Due to COVID-19, we’ve had to hold our peer support meetings online through Zoom. Holding online sessions allowed us to check in and catch up with Peer Network Members. In the coming weeks we will start look at moving back to our original format for meetings and focus on topics that are important to young people, like navigating the NDIS, starting your own business and accessing further education. Our topics are catered to what the group wants to learn about, which is important because it means that people get to pick topics important to them.
During this time JFY will be working with the Office for Commissioner for Children & Young People on the best ways to engage with young people and how to advocate for and support youths living with disability. One of the policies JFY members recently contributed to is the Youth Action Plan in SA, which focuses on building a strong support system to better empower SA youths for their futures.
We’re also planning for an exciting rebrand of JFY, so keep an eye out on us!" - Angus
If you would like to share your experience or issues you feel are important for JFY to focus on, you can join in JFY’s peer support meetings! Meetings are on the first Tuesday of each month. Contact Angus for more information by email at firstname.lastname@example.org or phone (08) 8373 8319.
Letitia, Youth Leadership Coordinator
"I run the Inclusive School Communities (ISC) project, which focuses on improving access and inclusion of students living with disability in mainstream primary and secondary schools in SA. A total of 15 schools participate in this project, which involves school representatives, ISC mentors, consultants and a steering group who come together to contribute to the Inclusive Schools toolkit to replicate good practices across the South Australian education system.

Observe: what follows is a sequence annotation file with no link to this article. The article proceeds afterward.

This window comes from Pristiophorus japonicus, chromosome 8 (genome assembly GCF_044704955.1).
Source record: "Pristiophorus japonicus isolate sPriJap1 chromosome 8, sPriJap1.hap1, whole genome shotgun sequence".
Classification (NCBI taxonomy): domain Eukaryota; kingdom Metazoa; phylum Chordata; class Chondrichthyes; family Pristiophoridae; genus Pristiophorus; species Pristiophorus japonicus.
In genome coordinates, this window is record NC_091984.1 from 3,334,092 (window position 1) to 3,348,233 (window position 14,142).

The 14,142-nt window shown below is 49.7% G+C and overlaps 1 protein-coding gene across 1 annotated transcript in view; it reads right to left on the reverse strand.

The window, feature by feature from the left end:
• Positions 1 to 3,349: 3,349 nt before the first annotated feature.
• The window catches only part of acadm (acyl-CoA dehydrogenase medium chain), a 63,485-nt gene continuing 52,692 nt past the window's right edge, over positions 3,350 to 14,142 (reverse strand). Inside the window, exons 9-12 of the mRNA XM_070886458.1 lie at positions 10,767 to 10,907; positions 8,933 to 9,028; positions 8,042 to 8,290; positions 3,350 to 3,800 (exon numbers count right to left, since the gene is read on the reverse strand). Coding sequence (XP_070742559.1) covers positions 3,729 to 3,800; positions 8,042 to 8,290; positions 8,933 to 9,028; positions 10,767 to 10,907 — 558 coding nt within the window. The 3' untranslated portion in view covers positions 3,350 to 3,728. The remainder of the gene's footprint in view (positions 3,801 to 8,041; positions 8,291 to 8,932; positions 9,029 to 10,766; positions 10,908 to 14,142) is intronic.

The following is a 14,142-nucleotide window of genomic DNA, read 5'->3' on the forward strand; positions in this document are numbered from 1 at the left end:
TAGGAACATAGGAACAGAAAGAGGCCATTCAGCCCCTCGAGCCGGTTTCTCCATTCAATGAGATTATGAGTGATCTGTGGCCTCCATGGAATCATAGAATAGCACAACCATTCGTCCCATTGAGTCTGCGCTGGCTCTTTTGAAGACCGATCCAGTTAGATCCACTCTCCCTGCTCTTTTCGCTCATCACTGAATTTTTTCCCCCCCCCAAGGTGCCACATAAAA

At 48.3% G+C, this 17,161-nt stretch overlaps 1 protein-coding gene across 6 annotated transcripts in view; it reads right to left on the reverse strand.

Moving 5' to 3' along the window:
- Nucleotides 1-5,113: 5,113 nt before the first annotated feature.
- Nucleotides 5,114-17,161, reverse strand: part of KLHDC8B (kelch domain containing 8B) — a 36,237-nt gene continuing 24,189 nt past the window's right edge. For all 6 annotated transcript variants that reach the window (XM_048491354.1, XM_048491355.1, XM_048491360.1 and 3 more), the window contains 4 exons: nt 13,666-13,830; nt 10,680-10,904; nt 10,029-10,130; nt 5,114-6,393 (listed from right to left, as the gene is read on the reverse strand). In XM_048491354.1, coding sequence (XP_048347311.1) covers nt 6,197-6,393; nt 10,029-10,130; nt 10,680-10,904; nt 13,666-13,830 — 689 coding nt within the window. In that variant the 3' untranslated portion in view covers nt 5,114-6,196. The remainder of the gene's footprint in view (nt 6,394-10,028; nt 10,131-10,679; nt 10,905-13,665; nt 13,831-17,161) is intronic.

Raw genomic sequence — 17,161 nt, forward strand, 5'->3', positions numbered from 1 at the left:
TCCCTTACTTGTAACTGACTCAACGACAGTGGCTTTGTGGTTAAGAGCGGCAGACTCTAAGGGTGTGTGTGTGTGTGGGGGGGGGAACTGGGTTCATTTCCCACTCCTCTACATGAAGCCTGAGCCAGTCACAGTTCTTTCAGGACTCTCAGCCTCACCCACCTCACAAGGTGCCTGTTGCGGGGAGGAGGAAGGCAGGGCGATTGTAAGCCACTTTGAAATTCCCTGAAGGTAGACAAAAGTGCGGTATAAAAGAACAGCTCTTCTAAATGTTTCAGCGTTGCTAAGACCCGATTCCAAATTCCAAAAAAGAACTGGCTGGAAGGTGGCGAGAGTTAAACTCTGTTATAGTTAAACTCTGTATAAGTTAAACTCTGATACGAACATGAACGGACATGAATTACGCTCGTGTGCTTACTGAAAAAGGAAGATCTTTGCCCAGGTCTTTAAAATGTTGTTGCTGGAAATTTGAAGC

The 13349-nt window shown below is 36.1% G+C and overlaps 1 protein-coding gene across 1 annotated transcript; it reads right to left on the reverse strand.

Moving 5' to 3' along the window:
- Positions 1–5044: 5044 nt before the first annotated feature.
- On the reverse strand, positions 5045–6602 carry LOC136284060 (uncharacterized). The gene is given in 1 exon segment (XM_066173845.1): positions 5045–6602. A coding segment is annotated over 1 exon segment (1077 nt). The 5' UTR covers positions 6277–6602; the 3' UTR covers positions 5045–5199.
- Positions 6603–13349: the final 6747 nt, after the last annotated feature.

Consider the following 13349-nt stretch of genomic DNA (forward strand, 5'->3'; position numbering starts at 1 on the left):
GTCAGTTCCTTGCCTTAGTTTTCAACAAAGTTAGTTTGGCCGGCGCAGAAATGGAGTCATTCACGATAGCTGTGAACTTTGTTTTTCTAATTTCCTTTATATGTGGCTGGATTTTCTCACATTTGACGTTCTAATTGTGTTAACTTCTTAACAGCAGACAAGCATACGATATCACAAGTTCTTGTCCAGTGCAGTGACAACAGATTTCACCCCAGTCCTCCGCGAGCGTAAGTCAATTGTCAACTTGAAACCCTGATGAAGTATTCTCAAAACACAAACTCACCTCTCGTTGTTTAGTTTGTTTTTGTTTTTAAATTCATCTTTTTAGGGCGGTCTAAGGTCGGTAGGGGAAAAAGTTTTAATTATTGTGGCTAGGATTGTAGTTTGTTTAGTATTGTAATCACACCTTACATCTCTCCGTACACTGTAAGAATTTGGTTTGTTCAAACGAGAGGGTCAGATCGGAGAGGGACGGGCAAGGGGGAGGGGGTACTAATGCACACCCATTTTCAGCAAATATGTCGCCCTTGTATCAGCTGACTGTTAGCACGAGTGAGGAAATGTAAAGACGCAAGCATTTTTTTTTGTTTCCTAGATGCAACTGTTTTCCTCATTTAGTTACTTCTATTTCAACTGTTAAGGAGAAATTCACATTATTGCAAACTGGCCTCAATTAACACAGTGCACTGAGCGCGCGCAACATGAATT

During May and June I organised a series of 8 webinars to replace the SA Inclusive Education conference, which was cancelled due to COVID-19. These covered topics like how to support students living with disability in learning at home, data analysis and survey design to measure the success of inclusive school improvements, and how to use the data to prioritise and plan for future steps on inclusion at school.
Delivering these sessions as a webinar meant that we could reach more people. We had 1400 people registered in total for all 8 webinars, with about 60% attendance. What was exciting was that we had people from every Australian state participating in the webinar; we even had overseas participants too! This is something we wouldn’t have been able to do with a local conference, so COVID-19 actually turned out to be a blessing in disguise for the ISC project. It is amazing that these webinars brought together educators who are excited to learn about inclusive practices and use what they have learnt to potentially make their schools more inclusive and accessible.
In addition to the webinars, I was also staying connected with schools involved in this project through Zoom to check in on how they were going during COVID-19, as some schools had to shift to home based learning or had low student attendance. These Zoom sessions also ensured that I could check in that schools were still working towards inclusion. I found it was a lot easier to facilitate conversation through Zoom compared to face to face meetings, because the group was smaller and every school had a chance to interact and share their ideas.
I also caught up with the ISC mentors over Zoom fortnightly to check in on how they were coping with COVID-19. It was a nice way for the mentors to get support and stay connected with each other while working on tasks for the project.” - Letitia